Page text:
Holly Ceremuga ’18 once thought about becoming a doctor or nurse. After all, her mom, Sandi, is a registered nurse who works as an administrator for a healthcare provider. A couple of years ago, Holly learned something about herself—and discovered Converse’s new degree program in the business of medicine. “I took a biology course and thought, nope, this is not for me,” the 23-year-old says. “I decided to go into the business side so I could still be in healthcare.” Today, she works for physicians’ offices at Mary Black Health System. Just two years prior, she transferred from Clemson after learning about Converse’s new program in Healthcare Administration. She graduated in May among the College’s first students to earn the degree.
“Seven young women were brave founding sisters of this new degree at Converse.”
“Seven young women were brave founding sisters of this new degree at Converse,” says Lori Winkles, Vice President of Professional Services at Spartanburg Regional Healthcare System and a professor in the program. “We couldn’t be more thrilled that they took a chance.” Dr. Woody Hughes, Associate Professor of Economics at Converse and the program’s co-director, is equally as happy, especially since most of the graduates are already employed in their field. And thanks to the program’s established success at the undergraduate level, Converse recently received accreditor approval to add a master’s level program in healthcare management, which will open this fall. Only two other institutions in the state offer similar programs: the Medical University of South Carolina and the University of South Carolina. Hughes attributes the undergraduates’ success to their immersion in business courses coupled with “very applied or specific informational and skill sets that deal directly with the healthcare industry. For example, one of the first courses is healthcare communications – basically how to communicate with patients and their families.”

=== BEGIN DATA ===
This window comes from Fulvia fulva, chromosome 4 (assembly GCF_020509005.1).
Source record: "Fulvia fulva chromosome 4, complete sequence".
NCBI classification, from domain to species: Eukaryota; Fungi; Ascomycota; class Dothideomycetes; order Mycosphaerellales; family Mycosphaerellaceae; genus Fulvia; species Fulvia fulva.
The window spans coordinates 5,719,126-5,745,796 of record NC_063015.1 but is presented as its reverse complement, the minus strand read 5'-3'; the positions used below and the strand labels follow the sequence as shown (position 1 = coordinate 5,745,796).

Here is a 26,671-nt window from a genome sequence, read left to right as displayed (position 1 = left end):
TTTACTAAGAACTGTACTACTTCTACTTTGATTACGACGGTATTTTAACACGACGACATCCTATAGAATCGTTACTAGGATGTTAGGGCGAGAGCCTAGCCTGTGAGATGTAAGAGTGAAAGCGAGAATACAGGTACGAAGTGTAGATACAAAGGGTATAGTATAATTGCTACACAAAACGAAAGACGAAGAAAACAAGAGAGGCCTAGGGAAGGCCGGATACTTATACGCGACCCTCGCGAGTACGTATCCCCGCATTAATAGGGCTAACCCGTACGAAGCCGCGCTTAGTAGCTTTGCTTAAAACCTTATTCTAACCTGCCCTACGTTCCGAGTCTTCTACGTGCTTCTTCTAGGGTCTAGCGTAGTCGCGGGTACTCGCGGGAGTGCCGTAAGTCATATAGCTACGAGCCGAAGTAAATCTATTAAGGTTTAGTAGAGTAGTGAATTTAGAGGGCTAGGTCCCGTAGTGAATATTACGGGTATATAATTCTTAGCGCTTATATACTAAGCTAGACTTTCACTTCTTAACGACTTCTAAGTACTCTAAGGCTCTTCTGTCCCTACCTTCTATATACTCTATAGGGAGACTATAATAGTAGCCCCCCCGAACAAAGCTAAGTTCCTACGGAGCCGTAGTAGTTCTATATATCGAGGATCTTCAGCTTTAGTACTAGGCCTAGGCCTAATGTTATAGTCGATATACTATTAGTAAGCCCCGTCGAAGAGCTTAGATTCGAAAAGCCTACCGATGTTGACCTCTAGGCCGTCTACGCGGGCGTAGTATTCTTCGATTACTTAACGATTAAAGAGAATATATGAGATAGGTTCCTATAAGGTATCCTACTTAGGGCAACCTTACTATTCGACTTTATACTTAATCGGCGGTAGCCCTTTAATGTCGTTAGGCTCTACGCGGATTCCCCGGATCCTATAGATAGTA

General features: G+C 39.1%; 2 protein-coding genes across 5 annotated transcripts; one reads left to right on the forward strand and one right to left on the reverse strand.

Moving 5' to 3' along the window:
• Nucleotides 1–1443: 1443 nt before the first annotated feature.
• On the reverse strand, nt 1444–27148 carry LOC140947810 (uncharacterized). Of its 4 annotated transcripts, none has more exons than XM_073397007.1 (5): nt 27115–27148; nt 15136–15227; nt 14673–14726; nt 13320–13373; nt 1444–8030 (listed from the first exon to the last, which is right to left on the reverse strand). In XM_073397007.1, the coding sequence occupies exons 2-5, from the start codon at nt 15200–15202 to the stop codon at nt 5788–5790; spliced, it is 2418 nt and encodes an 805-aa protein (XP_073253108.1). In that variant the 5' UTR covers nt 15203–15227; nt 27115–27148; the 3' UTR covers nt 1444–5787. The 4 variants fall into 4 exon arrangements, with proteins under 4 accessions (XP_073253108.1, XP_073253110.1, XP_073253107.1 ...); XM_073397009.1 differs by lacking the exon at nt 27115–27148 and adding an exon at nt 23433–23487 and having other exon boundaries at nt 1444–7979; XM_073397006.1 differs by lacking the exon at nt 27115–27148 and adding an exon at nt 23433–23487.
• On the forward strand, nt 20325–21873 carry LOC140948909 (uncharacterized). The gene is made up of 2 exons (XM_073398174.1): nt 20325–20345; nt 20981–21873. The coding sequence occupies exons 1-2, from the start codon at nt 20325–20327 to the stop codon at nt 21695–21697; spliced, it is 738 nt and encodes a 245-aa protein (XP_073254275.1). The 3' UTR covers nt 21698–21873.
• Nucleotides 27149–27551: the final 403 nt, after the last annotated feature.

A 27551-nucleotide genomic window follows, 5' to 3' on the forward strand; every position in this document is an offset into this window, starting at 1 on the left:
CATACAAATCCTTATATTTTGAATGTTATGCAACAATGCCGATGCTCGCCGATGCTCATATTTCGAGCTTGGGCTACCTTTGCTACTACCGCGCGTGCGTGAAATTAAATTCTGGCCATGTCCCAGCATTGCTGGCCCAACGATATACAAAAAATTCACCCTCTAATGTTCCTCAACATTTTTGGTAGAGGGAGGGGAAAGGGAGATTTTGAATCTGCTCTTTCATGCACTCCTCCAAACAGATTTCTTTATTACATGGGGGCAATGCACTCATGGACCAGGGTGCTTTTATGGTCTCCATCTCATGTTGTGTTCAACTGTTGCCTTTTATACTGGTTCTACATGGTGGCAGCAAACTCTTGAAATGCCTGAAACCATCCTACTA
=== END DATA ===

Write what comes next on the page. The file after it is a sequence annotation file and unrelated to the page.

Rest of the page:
Converse saw the need and is willing to adapt and be innovative
That’s an increasingly crucial component of healthcare today, notes Dr. David Church, who is Spartanburg Regional’s Vice President for Oncology and Support Services and co-directs the program with Hughes. “We talk a great deal through the various classes about the difficulty of balancing the bottom line with compassionate, quality care.” Winkles has been impressed by Converse students in the program. “They are a very compassionate group of young women who also have strong business sense. They seem to understand that you have to have a balance between providing compassionate care and managing a business.” The feeling from students is mutual. “The professors have so much experience that they were willing to share with us, and they would relate everything we were learning in class back to something we would be dealing with when we got out to do our job,” Ceremuga says. Those jobs are plentiful—and lucrative. The U.S. Bureau of Labor Statistics reports that an administrator’s average annual compensation tops $96,000, and forecasts some 2.4 million new healthcare jobs by 2026. “Converse saw the need,” Church says, “and Converse is willing to adapt and be innovative.” Originally published in The Converse Magazine.